Friday of the Seventeenth Week in Ordinary Time

Reading 1 Lv 23:1, 4-11, 15-16, 27, 34b-37

The LORD said to Moses,
"These are the festivals of the LORD which you shall celebrate
at their proper time with a sacred assembly.
The Passover of the LORD falls on the fourteenth day of the first month,
at the evening twilight.
The fifteenth day of this month is the LORD's feast of Unleavened Bread.
For seven days you shall eat unleavened bread.
On the first of these days you shall hold a sacred assembly
and do no sort of work.
On each of the seven days you shall offer an oblation to the LORD.
Then on the seventh day you shall again hold a sacred assembly
and do no sort of work."

The LORD said to Moses, "Speak to the children of Israel and tell them:
When you come into the land which I am giving you,
and reap your harvest,
you shall bring a sheaf of the first fruits of your harvest
to the priest, who shall wave the sheaf before the LORD
that it may be acceptable for you.
On the day after the sabbath the priest shall do this.

"Beginning with the day after the sabbath,
the day on which you bring the wave-offering sheaf,
you shall count seven full weeks,
and then on the day after the seventh week, the fiftieth day,
you shall present the new cereal offering to the LORD.

"The tenth of this seventh month is the Day of Atonement,
when you shall hold a sacred assembly and mortify yourselves
and offer an oblation to the LORD.

"The fifteenth day of this seventh month is the LORD's feast of Booths,
which shall continue for seven days.
On the first day there shall be a sacred assembly,
and you shall do no sort of work.
For seven days you shall offer an oblation to the LORD,
and on the eighth day you shall again hold a sacred assembly
and offer an oblation to the LORD.
On that solemn closing you shall do no sort of work.

"These, therefore, are the festivals of the LORD
on which you shall proclaim a sacred assembly,
and offer as an oblation to the LORD burnt offerings and cereal offerings,
sacrifices and libations, as prescribed for each day."

Responsorial Psalm Ps 81:3-4, 5-6, 10-11ab

R. (2a) Sing with joy to God our help.
Take up a melody, and sound the timbrel,
the pleasant harp and the lyre.
Blow the trumpet at the new moon,
at the full moon, on our solemn feast.
R. Sing with joy to God our help.
For it is a statute in Israel,
an ordinance of the God of Jacob,
Who made it a decree for Joseph
when he came forth from the land of Egypt.
R. Sing with joy to God our help.
There shall be no strange god among you
nor shall you worship any alien god.
I, the LORD, am your God
who led you forth from the land of Egypt.
R. Sing with joy to God our help.

Alleluia 1 Pt 1:25

R. Alleluia, alleluia.
The word of the Lord remains forever;
This is the word that has been proclaimed to you.
R. Alleluia, alleluia.

Gospel Mt 13:54-58

Jesus came to his native place and taught the people in their synagogue.
They were astonished and said,
"Where did this man get such wisdom and mighty deeds?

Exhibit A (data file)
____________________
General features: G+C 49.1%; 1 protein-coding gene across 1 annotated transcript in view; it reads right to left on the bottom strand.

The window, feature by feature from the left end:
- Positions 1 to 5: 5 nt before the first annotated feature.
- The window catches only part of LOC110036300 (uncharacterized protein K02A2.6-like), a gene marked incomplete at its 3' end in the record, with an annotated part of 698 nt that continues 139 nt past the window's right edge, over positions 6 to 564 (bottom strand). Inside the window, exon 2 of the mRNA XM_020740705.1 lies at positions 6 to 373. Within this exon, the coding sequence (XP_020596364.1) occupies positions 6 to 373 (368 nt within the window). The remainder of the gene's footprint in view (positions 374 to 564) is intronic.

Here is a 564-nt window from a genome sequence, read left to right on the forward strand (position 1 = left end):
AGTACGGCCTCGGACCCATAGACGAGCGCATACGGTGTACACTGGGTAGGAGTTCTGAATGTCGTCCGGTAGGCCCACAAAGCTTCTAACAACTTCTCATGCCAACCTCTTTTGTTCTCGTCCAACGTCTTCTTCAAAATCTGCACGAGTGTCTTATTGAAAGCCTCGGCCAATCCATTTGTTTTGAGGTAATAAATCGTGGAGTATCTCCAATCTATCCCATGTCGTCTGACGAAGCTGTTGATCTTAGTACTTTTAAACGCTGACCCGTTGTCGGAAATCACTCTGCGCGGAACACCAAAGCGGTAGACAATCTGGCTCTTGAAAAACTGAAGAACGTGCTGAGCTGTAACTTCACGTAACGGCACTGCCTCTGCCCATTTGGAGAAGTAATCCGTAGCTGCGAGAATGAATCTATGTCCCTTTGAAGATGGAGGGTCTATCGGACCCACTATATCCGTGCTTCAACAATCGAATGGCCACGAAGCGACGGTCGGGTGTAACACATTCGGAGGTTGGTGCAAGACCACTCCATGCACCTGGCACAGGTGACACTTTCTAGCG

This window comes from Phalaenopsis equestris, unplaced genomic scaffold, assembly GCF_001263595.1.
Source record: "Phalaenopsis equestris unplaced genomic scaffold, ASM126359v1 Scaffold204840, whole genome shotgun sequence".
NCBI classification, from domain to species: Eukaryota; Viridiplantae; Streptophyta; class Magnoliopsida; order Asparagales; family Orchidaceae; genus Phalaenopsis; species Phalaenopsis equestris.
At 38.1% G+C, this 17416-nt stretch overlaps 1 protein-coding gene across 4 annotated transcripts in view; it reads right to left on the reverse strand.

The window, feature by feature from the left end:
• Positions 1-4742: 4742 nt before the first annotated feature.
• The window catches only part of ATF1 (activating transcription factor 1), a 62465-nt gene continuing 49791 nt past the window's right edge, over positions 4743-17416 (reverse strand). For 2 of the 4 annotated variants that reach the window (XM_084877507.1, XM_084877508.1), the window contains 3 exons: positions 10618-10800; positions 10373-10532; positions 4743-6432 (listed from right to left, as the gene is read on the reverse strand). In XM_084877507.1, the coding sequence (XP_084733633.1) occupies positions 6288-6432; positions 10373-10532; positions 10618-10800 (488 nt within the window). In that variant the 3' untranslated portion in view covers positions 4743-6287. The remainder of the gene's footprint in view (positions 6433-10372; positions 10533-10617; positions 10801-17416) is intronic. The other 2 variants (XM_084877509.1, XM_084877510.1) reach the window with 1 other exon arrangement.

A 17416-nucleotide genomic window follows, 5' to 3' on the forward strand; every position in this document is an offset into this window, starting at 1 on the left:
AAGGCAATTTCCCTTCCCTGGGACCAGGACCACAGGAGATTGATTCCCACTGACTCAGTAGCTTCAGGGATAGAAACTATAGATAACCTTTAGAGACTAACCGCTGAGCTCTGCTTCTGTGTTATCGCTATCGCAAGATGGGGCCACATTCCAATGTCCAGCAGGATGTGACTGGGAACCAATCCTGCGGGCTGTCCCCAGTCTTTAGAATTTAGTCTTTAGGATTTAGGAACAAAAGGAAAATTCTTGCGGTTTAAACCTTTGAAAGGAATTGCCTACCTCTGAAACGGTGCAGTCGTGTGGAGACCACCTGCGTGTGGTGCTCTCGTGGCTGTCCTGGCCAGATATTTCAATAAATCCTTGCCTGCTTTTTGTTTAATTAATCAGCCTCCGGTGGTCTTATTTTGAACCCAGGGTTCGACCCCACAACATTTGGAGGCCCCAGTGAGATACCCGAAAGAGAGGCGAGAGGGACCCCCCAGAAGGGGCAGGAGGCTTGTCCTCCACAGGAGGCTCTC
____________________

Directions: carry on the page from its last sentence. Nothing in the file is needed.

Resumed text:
Is he not the carpenter's son?
Is not his mother named Mary
and his brothers James, Joseph, Simon, and Judas?
Are not his sisters all with us?
Where did this man get all this?"
And they took offense at him.
But Jesus said to them,
"A prophet is not without honor except in his native place
and in his own house."
And he did not work many mighty deeds there
because of their lack of faith.


Meditation: Matthew 13:54-58

Saint Eusebius of Vercelli, Bishop (Optional Memorial)

He did not work many mighty deeds there because of their lack of faith. (Matthew 13:58)
Imagine yourself rafting down a river, enjoying the cool summer breeze and the peaceful scenery. Then you run into a huge log. As you try to maneuver around it, your raft flips over, and you fall into the water, getting your feet caught between some rocks. You panic and start thrashing about, and your friend jumps in after you. But he has a hard time releasing you because you're struggling so much. You have a hard time believing he can really help you. "Let go!" he shouts over the water. "I've got you." As you finally surrender, he gets you free and is able to bring you to the shore safe and sound.

Today's Gospel tells us that Jesus wasn't able to perform many miracles in his hometown because of the people's weak faith. Mind you, the people weren't thrashing around emotionally, but they still couldn't bring themselves to surrender to Jesus. They stayed stuck in their limited logical thinking, even though he was right in front of them, offering them a way out and a way up.

In our journey with the Lord, we too need to learn to surrender to Jesus. This is an important element in the call to faith: to trust that Jesus knows what he's doing and to believe that he is strong enough to save you. Yes, faith has to do with knowing the doctrines of the Church. Yes, it has to do with trying our best to follow the commandments and to care for the poor and needy. And yes, it has to do with sharing our beliefs and standing up for what is right. But at the heart of faith is this call to surrender. Without this, all the other things lose their power.

What gets you stuck? Fear over the future? Guilt or resentments from the past? A "logical" approach to the present that doesn't leave room for the grace of God? Whatever it is, know that Jesus is inviting you to something greater. Imagine him standing in front of you, his arms open wide. Hear him tell you, "Relax. I've got you. You can let go."

"Lord, I believe. Help my unbelief. By your grace, help me to trust and to reach out to you in confidence."

Leviticus 23:1, 4-11, 15-16, 27, 34-37
Psalm 81:3-6, 10-11



Whenever the Enemy's assaults on us seem to multiply, we should call on Mary not just as our Blessed Mother, but as a mighty warrior before whom the demons tremble. As St. Bonaventure once put it: Men do not fear a powerful, hostile army as much as the powers of hell fear the name and protection of Mary.
—Paul Thigpen, Ph.D.
from Manual for Spiritual Warfare


"These, therefore, are the festivals of the LORD on which you shall proclaim a sacred assembly, and offer as an oblation to the LORD burnt offerings and cereal offerings, sacrifices and libations, as prescribed for each day."